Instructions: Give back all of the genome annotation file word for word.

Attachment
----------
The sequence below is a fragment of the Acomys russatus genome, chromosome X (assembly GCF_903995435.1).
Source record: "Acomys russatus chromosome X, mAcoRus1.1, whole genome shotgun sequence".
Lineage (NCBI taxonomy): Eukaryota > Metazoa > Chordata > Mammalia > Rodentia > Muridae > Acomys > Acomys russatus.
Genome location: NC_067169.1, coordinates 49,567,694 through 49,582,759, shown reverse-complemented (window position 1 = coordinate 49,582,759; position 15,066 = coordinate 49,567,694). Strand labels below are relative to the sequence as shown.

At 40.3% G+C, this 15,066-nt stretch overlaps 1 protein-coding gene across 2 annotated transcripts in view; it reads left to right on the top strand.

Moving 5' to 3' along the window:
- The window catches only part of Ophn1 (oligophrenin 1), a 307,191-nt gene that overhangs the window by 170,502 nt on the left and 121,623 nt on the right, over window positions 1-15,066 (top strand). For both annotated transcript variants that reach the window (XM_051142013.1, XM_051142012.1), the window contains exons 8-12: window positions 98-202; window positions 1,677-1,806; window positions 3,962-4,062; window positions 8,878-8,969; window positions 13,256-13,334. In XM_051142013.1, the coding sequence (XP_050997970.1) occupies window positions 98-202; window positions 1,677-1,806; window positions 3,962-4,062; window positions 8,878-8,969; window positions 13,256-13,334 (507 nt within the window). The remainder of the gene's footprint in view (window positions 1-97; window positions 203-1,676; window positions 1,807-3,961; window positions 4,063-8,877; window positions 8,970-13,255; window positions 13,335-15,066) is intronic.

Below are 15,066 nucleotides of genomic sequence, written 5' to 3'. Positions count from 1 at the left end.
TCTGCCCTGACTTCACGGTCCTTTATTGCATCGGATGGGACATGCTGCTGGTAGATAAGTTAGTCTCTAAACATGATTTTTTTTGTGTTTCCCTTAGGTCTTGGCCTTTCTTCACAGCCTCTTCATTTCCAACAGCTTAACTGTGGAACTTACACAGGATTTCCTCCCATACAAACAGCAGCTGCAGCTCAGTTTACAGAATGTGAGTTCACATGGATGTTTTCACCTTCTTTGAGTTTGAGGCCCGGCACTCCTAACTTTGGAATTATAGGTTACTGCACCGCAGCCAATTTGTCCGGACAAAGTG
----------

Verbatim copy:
The sequence below is a fragment of the Acomys russatus genome, chromosome X (assembly GCF_903995435.1).
Source record: "Acomys russatus chromosome X, mAcoRus1.1, whole genome shotgun sequence".
Lineage (NCBI taxonomy): Eukaryota > Metazoa > Chordata > Mammalia > Rodentia > Muridae > Acomys > Acomys russatus.
Genome location: NC_067169.1, coordinates 49,567,694 through 49,582,759, shown reverse-complemented (window position 1 = coordinate 49,582,759; position 15,066 = coordinate 49,567,694). Strand labels below are relative to the sequence as shown.

At 40.3% G+C, this 15,066-nt stretch overlaps 1 protein-coding gene across 2 annotated transcripts in view; it reads left to right on the top strand.

Moving 5' to 3' along the window:
- The window catches only part of Ophn1 (oligophrenin 1), a 307,191-nt gene that overhangs the window by 170,502 nt on the left and 121,623 nt on the right, over window positions 1-15,066 (top strand). For both annotated transcript variants that reach the window (XM_051142013.1, XM_051142012.1), the window contains exons 8-12: window positions 98-202; window positions 1,677-1,806; window positions 3,962-4,062; window positions 8,878-8,969; window positions 13,256-13,334. In XM_051142013.1, the coding sequence (XP_050997970.1) occupies window positions 98-202; window positions 1,677-1,806; window positions 3,962-4,062; window positions 8,878-8,969; window positions 13,256-13,334 (507 nt within the window). The remainder of the gene's footprint in view (window positions 1-97; window positions 203-1,676; window positions 1,807-3,961; window positions 4,063-8,877; window positions 8,970-13,255; window positions 13,335-15,066) is intronic.

Below are 15,066 nucleotides of genomic sequence, written 5' to 3'. Positions count from 1 at the left end.
TCTGCCCTGACTTCACGGTCCTTTATTGCATCGGATGGGACATGCTGCTGGTAGATAAGTTAGTCTCTAAACATGATTTTTTTTGTGTTTCCCTTAGGTCTTGGCCTTTCTTCACAGCCTCTTCATTTCCAACAGCTTAACTGTGGAACTTACACAGGATTTCCTCCCATACAAACAGCAGCTGCAGCTCAGTTTACAGAATGTGAGTTCACATGGATGTTTTCACCTTCTTTGAGTTTGAGGCCCGGCACTCCTAACTTTGGAATTATAGGTTACTGCACCGCAGCCAATTTGTCCGGACAAAGTG